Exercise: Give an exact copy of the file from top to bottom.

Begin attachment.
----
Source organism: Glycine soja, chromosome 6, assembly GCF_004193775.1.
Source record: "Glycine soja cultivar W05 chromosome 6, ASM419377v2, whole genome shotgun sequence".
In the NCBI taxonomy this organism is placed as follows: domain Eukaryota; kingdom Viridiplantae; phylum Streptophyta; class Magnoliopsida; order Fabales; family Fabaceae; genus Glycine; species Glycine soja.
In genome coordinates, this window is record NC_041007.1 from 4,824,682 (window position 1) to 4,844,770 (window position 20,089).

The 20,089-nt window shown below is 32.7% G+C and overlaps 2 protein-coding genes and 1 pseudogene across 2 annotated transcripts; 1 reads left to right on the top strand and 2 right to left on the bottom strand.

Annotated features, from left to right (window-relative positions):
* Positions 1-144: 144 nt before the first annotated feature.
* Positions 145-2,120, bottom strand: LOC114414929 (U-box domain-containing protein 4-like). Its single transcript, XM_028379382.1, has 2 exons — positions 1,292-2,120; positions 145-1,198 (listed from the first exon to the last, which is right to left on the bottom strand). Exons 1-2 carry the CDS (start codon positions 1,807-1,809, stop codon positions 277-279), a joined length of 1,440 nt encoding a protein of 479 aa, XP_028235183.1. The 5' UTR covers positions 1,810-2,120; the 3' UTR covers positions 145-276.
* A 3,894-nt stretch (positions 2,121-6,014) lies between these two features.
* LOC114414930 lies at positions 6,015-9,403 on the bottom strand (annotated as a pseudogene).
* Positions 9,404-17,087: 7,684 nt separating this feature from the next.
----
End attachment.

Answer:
Source organism: Glycine soja, chromosome 6, assembly GCF_004193775.1.
Source record: "Glycine soja cultivar W05 chromosome 6, ASM419377v2, whole genome shotgun sequence".
In the NCBI taxonomy this organism is placed as follows: domain Eukaryota; kingdom Viridiplantae; phylum Streptophyta; class Magnoliopsida; order Fabales; family Fabaceae; genus Glycine; species Glycine soja.
In genome coordinates, this window is record NC_041007.1 from 4,824,682 (window position 1) to 4,844,770 (window position 20,089).

The 20,089-nt window shown below is 32.7% G+C and overlaps 2 protein-coding genes and 1 pseudogene across 2 annotated transcripts; 1 reads left to right on the top strand and 2 right to left on the bottom strand.

Annotated features, from left to right (window-relative positions):
* Positions 1-144: 144 nt before the first annotated feature.
* Positions 145-2,120, bottom strand: LOC114414929 (U-box domain-containing protein 4-like). Its single transcript, XM_028379382.1, has 2 exons — positions 1,292-2,120; positions 145-1,198 (listed from the first exon to the last, which is right to left on the bottom strand). Exons 1-2 carry the CDS (start codon positions 1,807-1,809, stop codon positions 277-279), a joined length of 1,440 nt encoding a protein of 479 aa, XP_028235183.1. The 5' UTR covers positions 1,810-2,120; the 3' UTR covers positions 145-276.
* A 3,894-nt stretch (positions 2,121-6,014) lies between these two features.
* LOC114414930 lies at positions 6,015-9,403 on the bottom strand (annotated as a pseudogene).
* Positions 9,404-17,087: 7,684 nt separating this feature from the next.